This morning’s Times article on dangerously high levels of pollution in China presents an interesting contrast with much of the country’s other, hands-on policies. By virtue of being a Communist state, China owns – outright or in part – and regulates virtually every major national sector. China Mobile? State owned. Phone maker ZTE? Formed from the ribs of state organizations. PertroChina? You betcha. What these degrees of ownership and oversight mean is that, obviously, Beijing plays favorites with homegrown enterprises, and will squeeze or sanction any foreign firms that don’t play by its rules. The Party knows that it has a large consumer base, and it uses that fact as a fulcrum in ensuring that corporations like Disney don’t depict subversive content, Google filters its search results, and Apple provides upgraded customer service. In fact, the latest Apple charge seems strongly government-instigated, demonstrating that if you can’t join ’em (at least in a venture), you might as well beat ’em.
But the government’s rigid oversight of all industries – especially telecoms – falls short of the industrial sector – to the point where the People’s Republic of China seems positively libertarian. Manufacturing giant Foxconn only recently brought its working conditions into line – thanks to consumer demand, not government scrutiny. And pollution continues to be a remarkable problem, to the point where smog in Beijing has recently reached record-setting levels. This morning’s report in the Times only cements the fact that China’s regulation is remarkably – and unhealthfully – selective. This degree of regulatory selectivity extends, even, to corruption. Beijing allows – and actively prosecutes – lower level, local party members who fall afoul of the public. But any Baidu searches for the Tainanmen Square Protests – or even the phrase “June 4” – yields nothing.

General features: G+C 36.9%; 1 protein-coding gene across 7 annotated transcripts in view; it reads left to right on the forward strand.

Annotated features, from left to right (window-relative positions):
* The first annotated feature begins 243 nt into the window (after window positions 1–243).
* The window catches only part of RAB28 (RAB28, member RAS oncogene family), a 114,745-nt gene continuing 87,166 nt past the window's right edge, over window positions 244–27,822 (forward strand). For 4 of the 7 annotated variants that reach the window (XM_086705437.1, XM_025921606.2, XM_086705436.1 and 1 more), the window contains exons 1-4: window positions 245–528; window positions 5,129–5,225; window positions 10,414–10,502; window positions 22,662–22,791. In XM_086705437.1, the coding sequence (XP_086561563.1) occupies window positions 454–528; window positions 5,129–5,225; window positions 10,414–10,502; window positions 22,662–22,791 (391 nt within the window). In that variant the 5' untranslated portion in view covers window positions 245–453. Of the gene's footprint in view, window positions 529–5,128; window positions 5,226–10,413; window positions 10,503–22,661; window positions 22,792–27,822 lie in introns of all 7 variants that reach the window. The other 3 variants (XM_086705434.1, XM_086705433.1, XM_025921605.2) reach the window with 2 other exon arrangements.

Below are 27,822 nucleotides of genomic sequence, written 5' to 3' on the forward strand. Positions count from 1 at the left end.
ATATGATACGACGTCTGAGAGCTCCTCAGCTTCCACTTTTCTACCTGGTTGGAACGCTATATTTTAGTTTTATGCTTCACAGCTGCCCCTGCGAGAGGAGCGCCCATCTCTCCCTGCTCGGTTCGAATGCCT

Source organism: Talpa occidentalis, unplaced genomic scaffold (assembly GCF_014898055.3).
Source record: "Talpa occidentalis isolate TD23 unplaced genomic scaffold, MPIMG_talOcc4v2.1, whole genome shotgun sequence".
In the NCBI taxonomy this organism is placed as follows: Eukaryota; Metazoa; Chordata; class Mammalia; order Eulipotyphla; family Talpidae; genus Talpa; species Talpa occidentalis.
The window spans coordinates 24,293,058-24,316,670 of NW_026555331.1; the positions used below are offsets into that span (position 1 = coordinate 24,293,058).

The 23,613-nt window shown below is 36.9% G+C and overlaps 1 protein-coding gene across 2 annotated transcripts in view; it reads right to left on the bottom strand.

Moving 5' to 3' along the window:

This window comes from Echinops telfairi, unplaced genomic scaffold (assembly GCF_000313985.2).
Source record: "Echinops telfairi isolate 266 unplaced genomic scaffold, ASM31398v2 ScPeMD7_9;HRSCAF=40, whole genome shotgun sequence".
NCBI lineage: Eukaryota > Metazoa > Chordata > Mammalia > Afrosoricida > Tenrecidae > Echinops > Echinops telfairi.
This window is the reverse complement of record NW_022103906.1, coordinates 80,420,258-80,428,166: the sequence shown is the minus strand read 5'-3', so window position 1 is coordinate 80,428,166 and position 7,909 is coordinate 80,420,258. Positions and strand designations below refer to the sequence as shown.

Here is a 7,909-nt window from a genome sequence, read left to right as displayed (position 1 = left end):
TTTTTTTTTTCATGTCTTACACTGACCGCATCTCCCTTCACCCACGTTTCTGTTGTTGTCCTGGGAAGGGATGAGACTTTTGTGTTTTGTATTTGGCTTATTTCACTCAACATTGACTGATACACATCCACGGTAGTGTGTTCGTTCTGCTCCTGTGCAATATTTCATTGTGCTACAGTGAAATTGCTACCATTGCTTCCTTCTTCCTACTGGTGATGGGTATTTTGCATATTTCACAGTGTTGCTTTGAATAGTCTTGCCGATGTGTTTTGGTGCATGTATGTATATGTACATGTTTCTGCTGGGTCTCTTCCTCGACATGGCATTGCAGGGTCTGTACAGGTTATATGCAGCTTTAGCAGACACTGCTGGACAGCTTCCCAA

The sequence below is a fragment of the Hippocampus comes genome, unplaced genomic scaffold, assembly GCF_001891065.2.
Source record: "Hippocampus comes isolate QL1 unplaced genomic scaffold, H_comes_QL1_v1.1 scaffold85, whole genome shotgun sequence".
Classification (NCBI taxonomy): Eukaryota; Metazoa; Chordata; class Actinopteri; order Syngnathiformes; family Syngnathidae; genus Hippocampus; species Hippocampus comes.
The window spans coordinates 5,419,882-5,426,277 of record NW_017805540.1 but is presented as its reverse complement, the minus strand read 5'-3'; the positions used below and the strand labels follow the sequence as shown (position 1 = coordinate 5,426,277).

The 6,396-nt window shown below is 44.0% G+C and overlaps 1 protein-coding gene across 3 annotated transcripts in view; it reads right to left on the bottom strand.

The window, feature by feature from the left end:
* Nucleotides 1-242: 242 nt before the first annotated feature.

It will be interesting to see if the recently-appointed Xi Jingping will take a more open tack than his predecessor. Or at least, maybe, clear the air a little.